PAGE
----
When it came to GCSE choices, I could hear the other mums talking, and I was thinking is this even something Kirsty can do? To me, it all seemed too much for her, but they had all these suggestions for me that I wouldn’t have considered. They said maybe she could do Geography, because we think maybe she could do a BTEC in Hotel & Tourism. She loves music, she’s been doing vocal lessons and is currently doing her grade 4, so I requested something involving music. Straight away they were looking into the possibilities. And suddenly I thought 'Oh! She could do something, this is possible!'

They’ve done a lot with Kirsty to prepare her for independent living in the future too. In the ASDAN programme, they make meals, so she brings in ingredients and makes an apple crumble or a pasta dish, and she gets a sense that this is something she can do herself. They also teach money management, and a whole range of other things. 

There’s something to be said for achievement in any child, and this can be hard for a child like Kirsty, in a mainstream school. She knows she has limitations, and does compare herself to others, but the teachers are really good to notice when she’s worked hard and done something great. She’s been a class champion a number of times, and has been in the school magazine in recognition of her achievements. These things make her feel so proud and help us to see what she CAN do."

Dubai British School - Jumeirah Park

A school community project at Dubai British School - Jumeirah Park

What the School Says:

"At DBSJP community, we empower every learner to enjoy their journey, aspire to make a difference and achieve beyond their potential. As an inclusive school, our aim is to ensure that we nurture every pupil and have high aspirations to empower successful, well-rounded individuals and equip them with the skills essential for lifelong learning."

Head of Inclusion: Helen Douglas

Facilities: The school houses designated learning support rooms in primary and secondary where interventions take place by specialist teachers for children with identified learning needs, a sensory room, a physical therapy room, a room for ‘sensory circuits’ for children who benefit from more sensory exposure or regulation, a mini gym for the inclusion children to give early exposure to healthy lifestyle and a speech and language therapy room.

Expertise: Four inclusion teachers, one EAL teacher,  the head of inclusion and four learning assistants, one inclusion pathway teacher and two counsellors.

Lucy, Mum of 7 year old "Henry" (name changed for child's privacy), tells us about her experience:

"When Henry was at nursery at 3-years-old, we noticed his speech just wasn’t progressing. The words were there, but he wasn’t quite forming his sentences. The nursery had flagged this to us and also said that he wasn’t socialising with the other kids, and that the staff were struggling to make a connection with him. He started speech therapy, and we had him assessed, at which point it was confirmed that he was on the autism spectrum.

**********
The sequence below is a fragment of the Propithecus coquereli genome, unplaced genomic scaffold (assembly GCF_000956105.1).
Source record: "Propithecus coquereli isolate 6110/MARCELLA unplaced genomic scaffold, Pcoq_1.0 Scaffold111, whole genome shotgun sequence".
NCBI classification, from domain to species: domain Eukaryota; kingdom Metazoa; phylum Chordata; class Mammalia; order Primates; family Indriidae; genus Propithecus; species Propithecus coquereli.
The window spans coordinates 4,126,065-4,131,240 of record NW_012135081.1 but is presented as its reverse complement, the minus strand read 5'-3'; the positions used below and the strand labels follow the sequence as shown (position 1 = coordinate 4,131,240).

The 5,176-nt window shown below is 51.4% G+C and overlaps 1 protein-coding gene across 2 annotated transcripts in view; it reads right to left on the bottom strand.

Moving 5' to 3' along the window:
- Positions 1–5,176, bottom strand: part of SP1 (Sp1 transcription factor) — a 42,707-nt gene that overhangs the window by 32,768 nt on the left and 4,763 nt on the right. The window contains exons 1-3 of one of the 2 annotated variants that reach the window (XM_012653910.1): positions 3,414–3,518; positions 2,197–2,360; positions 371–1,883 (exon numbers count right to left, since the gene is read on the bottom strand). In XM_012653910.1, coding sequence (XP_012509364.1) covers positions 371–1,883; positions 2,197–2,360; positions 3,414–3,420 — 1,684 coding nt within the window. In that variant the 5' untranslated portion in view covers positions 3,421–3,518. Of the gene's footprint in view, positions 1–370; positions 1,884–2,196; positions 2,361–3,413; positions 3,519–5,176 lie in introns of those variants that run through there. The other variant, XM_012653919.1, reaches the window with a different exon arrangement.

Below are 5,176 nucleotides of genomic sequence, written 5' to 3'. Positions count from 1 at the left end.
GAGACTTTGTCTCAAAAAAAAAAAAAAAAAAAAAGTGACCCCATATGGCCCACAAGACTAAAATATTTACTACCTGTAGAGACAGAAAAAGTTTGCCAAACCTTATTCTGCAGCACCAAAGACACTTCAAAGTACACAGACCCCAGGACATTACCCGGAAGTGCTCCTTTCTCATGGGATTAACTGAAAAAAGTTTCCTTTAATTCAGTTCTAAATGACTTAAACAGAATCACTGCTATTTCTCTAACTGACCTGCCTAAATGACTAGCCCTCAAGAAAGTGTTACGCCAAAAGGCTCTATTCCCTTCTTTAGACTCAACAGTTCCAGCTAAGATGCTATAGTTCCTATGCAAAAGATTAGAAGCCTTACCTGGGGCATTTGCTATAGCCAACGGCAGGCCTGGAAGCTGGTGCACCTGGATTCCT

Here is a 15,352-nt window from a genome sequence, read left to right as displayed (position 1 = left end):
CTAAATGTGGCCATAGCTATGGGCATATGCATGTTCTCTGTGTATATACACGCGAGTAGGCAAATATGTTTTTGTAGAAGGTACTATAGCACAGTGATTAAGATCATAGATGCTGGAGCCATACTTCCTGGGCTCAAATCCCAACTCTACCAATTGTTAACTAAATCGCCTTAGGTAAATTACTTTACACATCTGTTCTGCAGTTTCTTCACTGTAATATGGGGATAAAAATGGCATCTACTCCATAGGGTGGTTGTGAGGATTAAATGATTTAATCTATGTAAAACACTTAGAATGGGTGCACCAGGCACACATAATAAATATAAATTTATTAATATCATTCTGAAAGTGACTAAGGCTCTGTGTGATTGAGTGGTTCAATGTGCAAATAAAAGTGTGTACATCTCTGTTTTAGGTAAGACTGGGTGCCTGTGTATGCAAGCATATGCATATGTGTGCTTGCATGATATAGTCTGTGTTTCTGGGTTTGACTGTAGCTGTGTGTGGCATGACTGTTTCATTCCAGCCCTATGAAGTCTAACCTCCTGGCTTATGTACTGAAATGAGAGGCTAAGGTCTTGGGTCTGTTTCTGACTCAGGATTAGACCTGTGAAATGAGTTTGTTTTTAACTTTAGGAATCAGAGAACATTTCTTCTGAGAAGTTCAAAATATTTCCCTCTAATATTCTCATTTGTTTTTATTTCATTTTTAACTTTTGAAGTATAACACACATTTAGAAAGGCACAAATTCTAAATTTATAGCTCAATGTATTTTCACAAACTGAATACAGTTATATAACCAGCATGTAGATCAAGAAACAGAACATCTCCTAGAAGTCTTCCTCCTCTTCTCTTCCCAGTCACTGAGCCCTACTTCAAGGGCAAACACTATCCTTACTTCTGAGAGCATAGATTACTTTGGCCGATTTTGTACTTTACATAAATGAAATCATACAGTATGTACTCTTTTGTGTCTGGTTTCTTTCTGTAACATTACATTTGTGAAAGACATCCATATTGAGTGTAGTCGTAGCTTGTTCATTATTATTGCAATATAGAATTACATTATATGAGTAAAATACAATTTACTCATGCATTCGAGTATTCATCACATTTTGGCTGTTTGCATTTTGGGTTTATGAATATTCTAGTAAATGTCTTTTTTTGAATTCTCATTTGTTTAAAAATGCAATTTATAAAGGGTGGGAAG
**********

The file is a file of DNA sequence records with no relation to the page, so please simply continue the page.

When he started school at DBS, he loved it straight away. Children with additional needs are matched with hand-picked teachers who they feel will be the best fit for them. They really go to great length to get to know each individual child and try to provide the best environment for them. It always felt so personal and tailored for us. The teachers even create whole areas of the classroom based around Henry's interests to engage him. It's amazing!

Finding a Learning Support Assistant (LSA) was a challenge. We had help from our therapy centre in finding our first LSA, who was wonderful for FS1 and FS2, but by the time Henry was going into Year 1, we knew we needed someone with a bit more experience and who was a little bit calmer with him. We found someone ourselves at that point, and interviewed them in our home so that we could see how they connected with our son. We had some bad luck initially, but eventually found a wonderful lady after a few hurdles. The teachers and inclusion team, work with our LSA, so we’re all connected and supported.

Something that Henry loves is what they call the ‘bucket sessions’. They have groups of around three children with additional needs, and literally have a bucket, filled with items, often sensorial, and they pull them out and use them to provoke interest and stimulate learning. It’s like a therapy session but with a whole lot of fun, with social and communication elements too.

DBS run the ASDAN programme, which we are so stoked to have. They do life skills, developing independence in the children. They’re doing this in primary, which would usually only be in secondary in the UK.

Children at DBSJP create a radio show on the theme of 'friendship'.

The underlying current at DBS, that you constantly feel, is a sense of community and kindness, and that it’s all about the kids. It is a big school, but there is a family vibe that bubbles underneath, and as a result you feel like no problem is really a big problem. It's always going to be resolved and addressed."